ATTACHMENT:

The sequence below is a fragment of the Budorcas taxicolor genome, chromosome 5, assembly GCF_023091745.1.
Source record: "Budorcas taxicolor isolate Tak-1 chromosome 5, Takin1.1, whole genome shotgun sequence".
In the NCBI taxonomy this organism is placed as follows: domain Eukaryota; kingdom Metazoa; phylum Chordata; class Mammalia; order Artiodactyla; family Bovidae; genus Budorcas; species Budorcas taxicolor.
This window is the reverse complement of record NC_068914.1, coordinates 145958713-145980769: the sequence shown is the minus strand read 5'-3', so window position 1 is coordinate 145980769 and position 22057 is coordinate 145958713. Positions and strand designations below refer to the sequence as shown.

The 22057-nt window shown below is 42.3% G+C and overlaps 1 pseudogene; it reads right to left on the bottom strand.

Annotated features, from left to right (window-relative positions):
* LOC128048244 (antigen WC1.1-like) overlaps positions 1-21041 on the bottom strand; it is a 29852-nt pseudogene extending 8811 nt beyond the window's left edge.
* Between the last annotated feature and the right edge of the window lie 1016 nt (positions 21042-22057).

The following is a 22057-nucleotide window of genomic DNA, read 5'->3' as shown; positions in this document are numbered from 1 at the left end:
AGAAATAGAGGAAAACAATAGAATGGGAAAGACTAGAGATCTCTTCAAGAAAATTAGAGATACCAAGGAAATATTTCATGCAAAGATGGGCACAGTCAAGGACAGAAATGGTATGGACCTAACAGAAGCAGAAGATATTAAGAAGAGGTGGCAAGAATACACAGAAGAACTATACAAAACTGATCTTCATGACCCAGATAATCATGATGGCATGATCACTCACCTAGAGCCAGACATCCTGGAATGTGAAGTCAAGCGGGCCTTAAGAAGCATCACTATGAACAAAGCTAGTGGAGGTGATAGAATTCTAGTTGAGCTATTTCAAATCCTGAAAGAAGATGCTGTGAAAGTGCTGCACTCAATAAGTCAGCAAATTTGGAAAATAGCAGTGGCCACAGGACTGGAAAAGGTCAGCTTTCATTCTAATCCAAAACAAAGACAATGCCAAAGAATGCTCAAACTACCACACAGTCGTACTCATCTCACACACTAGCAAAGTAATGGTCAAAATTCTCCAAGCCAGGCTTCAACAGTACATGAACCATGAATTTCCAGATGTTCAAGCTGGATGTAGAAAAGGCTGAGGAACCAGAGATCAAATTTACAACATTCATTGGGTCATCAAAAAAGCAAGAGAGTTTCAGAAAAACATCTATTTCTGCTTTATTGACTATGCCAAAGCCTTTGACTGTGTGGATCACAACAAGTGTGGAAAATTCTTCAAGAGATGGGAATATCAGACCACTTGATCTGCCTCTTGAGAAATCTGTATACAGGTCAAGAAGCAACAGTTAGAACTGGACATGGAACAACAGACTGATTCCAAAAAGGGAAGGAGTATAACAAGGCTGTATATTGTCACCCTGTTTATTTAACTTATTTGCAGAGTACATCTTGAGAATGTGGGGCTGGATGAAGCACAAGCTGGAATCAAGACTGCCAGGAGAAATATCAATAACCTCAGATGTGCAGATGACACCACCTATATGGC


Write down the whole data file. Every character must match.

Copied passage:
The sequence below is a fragment of the Budorcas taxicolor genome, chromosome 5, assembly GCF_023091745.1.
Source record: "Budorcas taxicolor isolate Tak-1 chromosome 5, Takin1.1, whole genome shotgun sequence".
In the NCBI taxonomy this organism is placed as follows: domain Eukaryota; kingdom Metazoa; phylum Chordata; class Mammalia; order Artiodactyla; family Bovidae; genus Budorcas; species Budorcas taxicolor.
This window is the reverse complement of record NC_068914.1, coordinates 145958713-145980769: the sequence shown is the minus strand read 5'-3', so window position 1 is coordinate 145980769 and position 22057 is coordinate 145958713. Positions and strand designations below refer to the sequence as shown.

The 22057-nt window shown below is 42.3% G+C and overlaps 1 pseudogene; it reads right to left on the bottom strand.

Annotated features, from left to right (window-relative positions):
* LOC128048244 (antigen WC1.1-like) overlaps positions 1-21041 on the bottom strand; it is a 29852-nt pseudogene extending 8811 nt beyond the window's left edge.
* Between the last annotated feature and the right edge of the window lie 1016 nt (positions 21042-22057).

The following is a 22057-nucleotide window of genomic DNA, read 5'->3' as shown; positions in this document are numbered from 1 at the left end:
AGAAATAGAGGAAAACAATAGAATGGGAAAGACTAGAGATCTCTTCAAGAAAATTAGAGATACCAAGGAAATATTTCATGCAAAGATGGGCACAGTCAAGGACAGAAATGGTATGGACCTAACAGAAGCAGAAGATATTAAGAAGAGGTGGCAAGAATACACAGAAGAACTATACAAAACTGATCTTCATGACCCAGATAATCATGATGGCATGATCACTCACCTAGAGCCAGACATCCTGGAATGTGAAGTCAAGCGGGCCTTAAGAAGCATCACTATGAACAAAGCTAGTGGAGGTGATAGAATTCTAGTTGAGCTATTTCAAATCCTGAAAGAAGATGCTGTGAAAGTGCTGCACTCAATAAGTCAGCAAATTTGGAAAATAGCAGTGGCCACAGGACTGGAAAAGGTCAGCTTTCATTCTAATCCAAAACAAAGACAATGCCAAAGAATGCTCAAACTACCACACAGTCGTACTCATCTCACACACTAGCAAAGTAATGGTCAAAATTCTCCAAGCCAGGCTTCAACAGTACATGAACCATGAATTTCCAGATGTTCAAGCTGGATGTAGAAAAGGCTGAGGAACCAGAGATCAAATTTACAACATTCATTGGGTCATCAAAAAAGCAAGAGAGTTTCAGAAAAACATCTATTTCTGCTTTATTGACTATGCCAAAGCCTTTGACTGTGTGGATCACAACAAGTGTGGAAAATTCTTCAAGAGATGGGAATATCAGACCACTTGATCTGCCTCTTGAGAAATCTGTATACAGGTCAAGAAGCAACAGTTAGAACTGGACATGGAACAACAGACTGATTCCAAAAAGGGAAGGAGTATAACAAGGCTGTATATTGTCACCCTGTTTATTTAACTTATTTGCAGAGTACATCTTGAGAATGTGGGGCTGGATGAAGCACAAGCTGGAATCAAGACTGCCAGGAGAAATATCAATAACCTCAGATGTGCAGATGACACCACCTATATGGC